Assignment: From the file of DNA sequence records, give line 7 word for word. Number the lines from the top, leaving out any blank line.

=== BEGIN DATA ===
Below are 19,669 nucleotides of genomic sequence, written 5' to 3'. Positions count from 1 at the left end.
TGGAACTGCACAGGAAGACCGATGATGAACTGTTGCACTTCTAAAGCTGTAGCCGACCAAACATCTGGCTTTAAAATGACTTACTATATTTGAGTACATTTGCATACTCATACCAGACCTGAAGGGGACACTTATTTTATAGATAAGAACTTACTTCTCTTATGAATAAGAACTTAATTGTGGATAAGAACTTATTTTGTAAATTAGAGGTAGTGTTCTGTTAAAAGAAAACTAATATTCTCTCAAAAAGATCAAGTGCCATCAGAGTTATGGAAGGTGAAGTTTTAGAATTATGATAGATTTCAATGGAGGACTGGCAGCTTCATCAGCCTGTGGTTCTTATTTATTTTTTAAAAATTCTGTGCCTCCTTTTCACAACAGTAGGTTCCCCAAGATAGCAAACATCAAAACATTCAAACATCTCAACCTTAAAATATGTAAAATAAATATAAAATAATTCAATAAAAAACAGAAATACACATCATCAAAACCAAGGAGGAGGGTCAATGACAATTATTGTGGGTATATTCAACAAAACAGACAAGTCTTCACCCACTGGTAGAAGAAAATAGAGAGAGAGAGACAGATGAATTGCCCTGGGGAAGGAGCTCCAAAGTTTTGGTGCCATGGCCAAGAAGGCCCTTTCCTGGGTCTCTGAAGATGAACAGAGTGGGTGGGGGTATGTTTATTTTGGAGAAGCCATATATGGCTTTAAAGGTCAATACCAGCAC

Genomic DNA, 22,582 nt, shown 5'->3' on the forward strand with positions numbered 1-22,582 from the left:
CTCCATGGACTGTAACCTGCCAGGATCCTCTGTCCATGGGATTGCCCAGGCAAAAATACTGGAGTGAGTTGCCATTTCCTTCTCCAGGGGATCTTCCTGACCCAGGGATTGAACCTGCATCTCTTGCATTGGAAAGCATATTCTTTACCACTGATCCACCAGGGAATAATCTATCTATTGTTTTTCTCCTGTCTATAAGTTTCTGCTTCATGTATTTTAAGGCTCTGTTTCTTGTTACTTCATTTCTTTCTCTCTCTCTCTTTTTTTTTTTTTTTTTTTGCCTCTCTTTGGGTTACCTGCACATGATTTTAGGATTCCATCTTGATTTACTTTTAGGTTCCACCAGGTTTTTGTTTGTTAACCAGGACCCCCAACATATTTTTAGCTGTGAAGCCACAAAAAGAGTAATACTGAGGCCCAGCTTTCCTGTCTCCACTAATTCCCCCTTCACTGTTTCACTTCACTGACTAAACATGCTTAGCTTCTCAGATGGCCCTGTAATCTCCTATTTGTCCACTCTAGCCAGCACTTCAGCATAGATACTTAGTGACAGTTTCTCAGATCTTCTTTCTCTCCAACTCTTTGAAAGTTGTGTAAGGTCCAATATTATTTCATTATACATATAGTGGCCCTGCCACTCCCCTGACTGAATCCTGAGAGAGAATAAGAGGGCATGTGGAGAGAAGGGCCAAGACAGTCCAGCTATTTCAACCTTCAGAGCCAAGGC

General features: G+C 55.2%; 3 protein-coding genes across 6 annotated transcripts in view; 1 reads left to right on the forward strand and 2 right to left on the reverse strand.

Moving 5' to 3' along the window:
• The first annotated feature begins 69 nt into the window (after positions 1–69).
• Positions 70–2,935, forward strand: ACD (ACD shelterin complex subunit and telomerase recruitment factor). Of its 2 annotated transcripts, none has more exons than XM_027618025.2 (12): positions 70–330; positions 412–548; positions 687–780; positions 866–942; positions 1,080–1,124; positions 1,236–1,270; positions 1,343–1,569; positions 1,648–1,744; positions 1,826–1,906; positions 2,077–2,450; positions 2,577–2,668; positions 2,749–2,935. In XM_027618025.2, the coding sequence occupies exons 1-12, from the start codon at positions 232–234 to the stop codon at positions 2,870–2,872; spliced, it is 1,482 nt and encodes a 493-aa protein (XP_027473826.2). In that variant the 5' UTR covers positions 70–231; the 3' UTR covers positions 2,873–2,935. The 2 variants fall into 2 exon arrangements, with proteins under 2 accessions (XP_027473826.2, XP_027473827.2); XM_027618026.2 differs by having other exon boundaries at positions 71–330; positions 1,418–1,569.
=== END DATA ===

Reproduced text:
• The first annotated feature begins 69 nt into the window (after positions 1–69).